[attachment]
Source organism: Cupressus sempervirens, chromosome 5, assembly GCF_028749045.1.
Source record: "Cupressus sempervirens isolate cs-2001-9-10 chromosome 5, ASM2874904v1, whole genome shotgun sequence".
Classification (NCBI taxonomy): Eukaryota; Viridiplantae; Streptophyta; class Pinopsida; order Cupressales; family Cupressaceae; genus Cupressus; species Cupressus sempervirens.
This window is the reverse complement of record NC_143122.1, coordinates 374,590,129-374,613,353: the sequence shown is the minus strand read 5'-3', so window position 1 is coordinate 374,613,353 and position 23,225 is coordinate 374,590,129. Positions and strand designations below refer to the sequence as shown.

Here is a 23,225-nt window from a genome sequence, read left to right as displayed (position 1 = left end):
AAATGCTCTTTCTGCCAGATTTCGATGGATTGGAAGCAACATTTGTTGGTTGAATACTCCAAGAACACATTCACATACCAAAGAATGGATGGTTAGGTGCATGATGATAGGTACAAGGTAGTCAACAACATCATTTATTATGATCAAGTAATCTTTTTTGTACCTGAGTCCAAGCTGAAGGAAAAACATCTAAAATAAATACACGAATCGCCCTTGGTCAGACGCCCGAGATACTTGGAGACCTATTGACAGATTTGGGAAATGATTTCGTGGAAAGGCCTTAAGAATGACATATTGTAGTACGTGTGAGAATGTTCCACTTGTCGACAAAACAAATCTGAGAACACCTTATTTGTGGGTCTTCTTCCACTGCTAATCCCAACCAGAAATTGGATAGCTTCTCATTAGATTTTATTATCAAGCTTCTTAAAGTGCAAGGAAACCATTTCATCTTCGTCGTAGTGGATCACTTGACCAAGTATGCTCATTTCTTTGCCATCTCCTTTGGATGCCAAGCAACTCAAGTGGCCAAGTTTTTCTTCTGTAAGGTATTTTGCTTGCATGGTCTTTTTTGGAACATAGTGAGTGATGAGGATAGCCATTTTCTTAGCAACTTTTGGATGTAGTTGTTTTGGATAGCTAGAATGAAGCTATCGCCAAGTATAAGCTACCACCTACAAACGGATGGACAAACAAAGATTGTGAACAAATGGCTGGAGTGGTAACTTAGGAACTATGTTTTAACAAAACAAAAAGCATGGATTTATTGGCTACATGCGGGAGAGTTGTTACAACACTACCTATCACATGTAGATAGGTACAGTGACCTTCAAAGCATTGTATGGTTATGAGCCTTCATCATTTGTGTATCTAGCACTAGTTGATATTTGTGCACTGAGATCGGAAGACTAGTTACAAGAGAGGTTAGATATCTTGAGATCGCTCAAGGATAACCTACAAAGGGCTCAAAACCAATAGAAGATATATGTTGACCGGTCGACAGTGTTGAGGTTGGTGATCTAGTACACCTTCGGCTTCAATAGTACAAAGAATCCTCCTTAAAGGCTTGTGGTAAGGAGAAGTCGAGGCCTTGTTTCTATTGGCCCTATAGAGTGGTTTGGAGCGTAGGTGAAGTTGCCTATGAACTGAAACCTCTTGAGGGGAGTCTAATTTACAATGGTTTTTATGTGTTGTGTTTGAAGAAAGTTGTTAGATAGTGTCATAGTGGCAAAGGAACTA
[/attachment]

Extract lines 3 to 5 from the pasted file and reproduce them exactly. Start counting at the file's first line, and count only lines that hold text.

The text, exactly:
Classification (NCBI taxonomy): Eukaryota; Viridiplantae; Streptophyta; class Pinopsida; order Cupressales; family Cupressaceae; genus Cupressus; species Cupressus sempervirens.
This window is the reverse complement of record NC_143122.1, coordinates 374,590,129-374,613,353: the sequence shown is the minus strand read 5'-3', so window position 1 is coordinate 374,613,353 and position 23,225 is coordinate 374,590,129. Positions and strand designations below refer to the sequence as shown.

Here is a 23,225-nt window from a genome sequence, read left to right as displayed (position 1 = left end):